Windows 11's tablet-friendly taskbar pulled from Insider builds
If only Microsoft listened to feedback before the release of Windows 8
Microsoft has pulled the "tablet-optimized" taskbar from Windows Insider builds, citing "feedback" as the cause.
Few will forget how the company made major OS tweaks for the sake of tablet users in Windows 8, no matter how much Microsoft might wish they did. The company has since gradually distanced itself from such exploits, despite producing what is ostensibly a tablet with the Surface Pro line of devices.
With Windows 11, Microsoft appeared to be looking more favorably on tablets.
The (recently killed) expanded taskbar was rolled out in late February 2022, at the time hailed as "specifically designed to make you feel more confident and comfortable using your device as a tablet."
This took the form of Windows noting when the keyboard was pulled from a 2-in-1 device. The taskbar could then either be collapsed to make more space on the desktop or swiped up to be expanded and easier to prod, with a thickening up of the taskbar along with some added (large) icons of frequently used programs for the fat of finger.
The company asked for feedback on the feature from those Insiders lucky enough to get it and... it looks like "tablet optimization" is on the back burner for now. Just because something shows up in the Beta or Dev Windows Insider channels doesn't mean it will ever see the light of day.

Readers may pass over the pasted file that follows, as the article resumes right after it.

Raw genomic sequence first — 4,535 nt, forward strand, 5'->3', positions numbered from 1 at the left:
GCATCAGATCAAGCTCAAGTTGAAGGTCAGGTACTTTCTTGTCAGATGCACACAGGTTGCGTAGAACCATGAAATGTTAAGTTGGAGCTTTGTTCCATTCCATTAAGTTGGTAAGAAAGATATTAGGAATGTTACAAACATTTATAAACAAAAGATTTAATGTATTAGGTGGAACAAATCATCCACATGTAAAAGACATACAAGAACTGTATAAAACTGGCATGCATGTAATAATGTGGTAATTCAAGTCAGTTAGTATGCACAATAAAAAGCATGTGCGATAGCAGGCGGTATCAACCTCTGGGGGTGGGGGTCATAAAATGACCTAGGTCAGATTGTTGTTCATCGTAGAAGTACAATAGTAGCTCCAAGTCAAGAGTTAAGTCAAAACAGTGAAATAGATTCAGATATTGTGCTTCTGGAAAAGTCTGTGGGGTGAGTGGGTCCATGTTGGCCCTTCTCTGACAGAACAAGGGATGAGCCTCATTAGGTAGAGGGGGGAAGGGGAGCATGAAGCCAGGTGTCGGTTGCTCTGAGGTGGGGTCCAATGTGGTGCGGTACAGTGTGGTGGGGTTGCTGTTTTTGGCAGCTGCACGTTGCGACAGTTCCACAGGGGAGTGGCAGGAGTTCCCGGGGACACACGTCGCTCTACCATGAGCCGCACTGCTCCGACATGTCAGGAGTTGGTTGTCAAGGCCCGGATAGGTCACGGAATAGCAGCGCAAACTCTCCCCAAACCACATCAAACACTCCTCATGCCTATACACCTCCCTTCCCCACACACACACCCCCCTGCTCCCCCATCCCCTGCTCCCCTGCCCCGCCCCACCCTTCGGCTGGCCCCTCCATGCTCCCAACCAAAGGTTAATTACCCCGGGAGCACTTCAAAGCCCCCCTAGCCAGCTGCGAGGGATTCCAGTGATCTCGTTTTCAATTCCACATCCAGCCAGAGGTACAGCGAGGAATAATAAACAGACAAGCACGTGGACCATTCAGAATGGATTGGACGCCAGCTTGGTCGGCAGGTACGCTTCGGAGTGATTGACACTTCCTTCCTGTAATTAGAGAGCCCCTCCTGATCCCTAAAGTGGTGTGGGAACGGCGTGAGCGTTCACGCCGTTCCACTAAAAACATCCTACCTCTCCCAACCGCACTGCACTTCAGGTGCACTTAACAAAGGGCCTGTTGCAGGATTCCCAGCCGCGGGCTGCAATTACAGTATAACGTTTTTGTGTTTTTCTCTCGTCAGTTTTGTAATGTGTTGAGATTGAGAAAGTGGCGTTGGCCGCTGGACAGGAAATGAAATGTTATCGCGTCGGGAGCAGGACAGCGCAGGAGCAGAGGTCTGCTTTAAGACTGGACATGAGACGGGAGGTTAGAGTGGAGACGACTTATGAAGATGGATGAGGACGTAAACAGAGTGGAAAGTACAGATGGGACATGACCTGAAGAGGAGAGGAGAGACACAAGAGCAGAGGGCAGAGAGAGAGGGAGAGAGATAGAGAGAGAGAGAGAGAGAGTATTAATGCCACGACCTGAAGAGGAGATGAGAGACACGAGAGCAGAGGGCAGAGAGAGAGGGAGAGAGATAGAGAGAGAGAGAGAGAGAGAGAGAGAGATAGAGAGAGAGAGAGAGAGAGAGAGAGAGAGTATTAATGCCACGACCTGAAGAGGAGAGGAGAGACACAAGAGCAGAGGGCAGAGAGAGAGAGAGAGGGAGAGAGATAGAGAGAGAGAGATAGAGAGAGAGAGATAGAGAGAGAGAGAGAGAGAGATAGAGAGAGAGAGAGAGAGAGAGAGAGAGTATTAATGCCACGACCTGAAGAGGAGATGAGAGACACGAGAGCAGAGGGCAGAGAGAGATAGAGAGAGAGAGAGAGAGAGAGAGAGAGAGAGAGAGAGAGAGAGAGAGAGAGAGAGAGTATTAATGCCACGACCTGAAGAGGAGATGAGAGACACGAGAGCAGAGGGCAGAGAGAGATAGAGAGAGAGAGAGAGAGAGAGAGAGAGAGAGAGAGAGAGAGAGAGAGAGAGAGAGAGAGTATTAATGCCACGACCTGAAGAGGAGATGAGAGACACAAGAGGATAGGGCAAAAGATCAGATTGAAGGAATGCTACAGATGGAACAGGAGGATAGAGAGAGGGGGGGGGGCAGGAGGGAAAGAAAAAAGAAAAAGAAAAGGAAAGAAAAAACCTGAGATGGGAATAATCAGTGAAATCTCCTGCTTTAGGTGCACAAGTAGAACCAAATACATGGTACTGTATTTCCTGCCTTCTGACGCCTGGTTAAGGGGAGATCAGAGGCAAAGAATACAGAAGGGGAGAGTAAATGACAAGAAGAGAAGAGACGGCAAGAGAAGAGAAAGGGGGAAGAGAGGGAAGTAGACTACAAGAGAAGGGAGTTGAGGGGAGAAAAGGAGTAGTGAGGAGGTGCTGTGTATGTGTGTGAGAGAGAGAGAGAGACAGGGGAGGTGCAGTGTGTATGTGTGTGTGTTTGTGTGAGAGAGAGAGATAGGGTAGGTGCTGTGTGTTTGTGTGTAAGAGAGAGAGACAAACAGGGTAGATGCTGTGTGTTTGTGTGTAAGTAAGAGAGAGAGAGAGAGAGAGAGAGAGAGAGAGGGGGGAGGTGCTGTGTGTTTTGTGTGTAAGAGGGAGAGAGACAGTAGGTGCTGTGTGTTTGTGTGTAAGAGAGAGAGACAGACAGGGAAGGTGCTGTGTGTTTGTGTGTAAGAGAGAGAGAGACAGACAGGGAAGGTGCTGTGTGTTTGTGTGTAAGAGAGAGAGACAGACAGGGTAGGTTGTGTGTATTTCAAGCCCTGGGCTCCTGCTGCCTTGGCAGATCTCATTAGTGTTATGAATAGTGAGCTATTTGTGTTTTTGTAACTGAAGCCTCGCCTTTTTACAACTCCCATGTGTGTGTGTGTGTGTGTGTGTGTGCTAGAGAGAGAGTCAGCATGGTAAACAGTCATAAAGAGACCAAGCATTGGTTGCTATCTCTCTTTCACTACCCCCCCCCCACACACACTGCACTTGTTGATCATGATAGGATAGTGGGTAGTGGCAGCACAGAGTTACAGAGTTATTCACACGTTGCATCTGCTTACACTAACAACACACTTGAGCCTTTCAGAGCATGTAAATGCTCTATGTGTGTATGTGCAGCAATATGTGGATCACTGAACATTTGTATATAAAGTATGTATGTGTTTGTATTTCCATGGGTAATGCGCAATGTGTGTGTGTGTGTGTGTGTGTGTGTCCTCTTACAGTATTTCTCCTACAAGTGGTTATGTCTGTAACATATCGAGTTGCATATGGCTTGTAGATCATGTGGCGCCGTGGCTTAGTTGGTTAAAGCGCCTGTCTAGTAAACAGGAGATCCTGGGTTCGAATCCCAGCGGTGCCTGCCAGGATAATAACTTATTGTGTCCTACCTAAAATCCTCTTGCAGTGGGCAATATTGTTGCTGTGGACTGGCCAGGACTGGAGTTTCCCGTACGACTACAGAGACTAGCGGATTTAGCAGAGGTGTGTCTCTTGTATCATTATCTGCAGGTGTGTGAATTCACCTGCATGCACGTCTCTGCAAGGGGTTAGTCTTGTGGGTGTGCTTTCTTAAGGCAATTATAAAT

- Microsoft fixes Point of Sale bug that delayed Windows 11 startup for 40 minutes
- Microsoft plans to drop SMB1 binaries from Windows 11
- Windows 11 usage stats within touching distance of... XP
- Windows 11 growth at a standstill amid stringent hardware requirements
If only Microsoft similarly listened to feedback back when it sought to push a touch-first operating system at customers.
As well as the departure – for now – of the tablet-friendly taskbar, build 22610 also removed the build watermark from the desktop. This is a hint that Microsoft might be nearing the finish line for the next version of Windows 11, although the team insisted "this doesn't mean we're done."
Also based on feedback is the return of TKIP and WEP connections, no longer allowed in build 22557. Both are deprecated security standards as far as Microsoft is concerned so their reprieve is only temporary. Removal is promised in a later release.
Finally, among a raft of tweaks and updates, there are new mobile device management and group policies for administrators, battery indicator fixes, and changes to task manager that will make the app pay attention to a user's accent colors. ®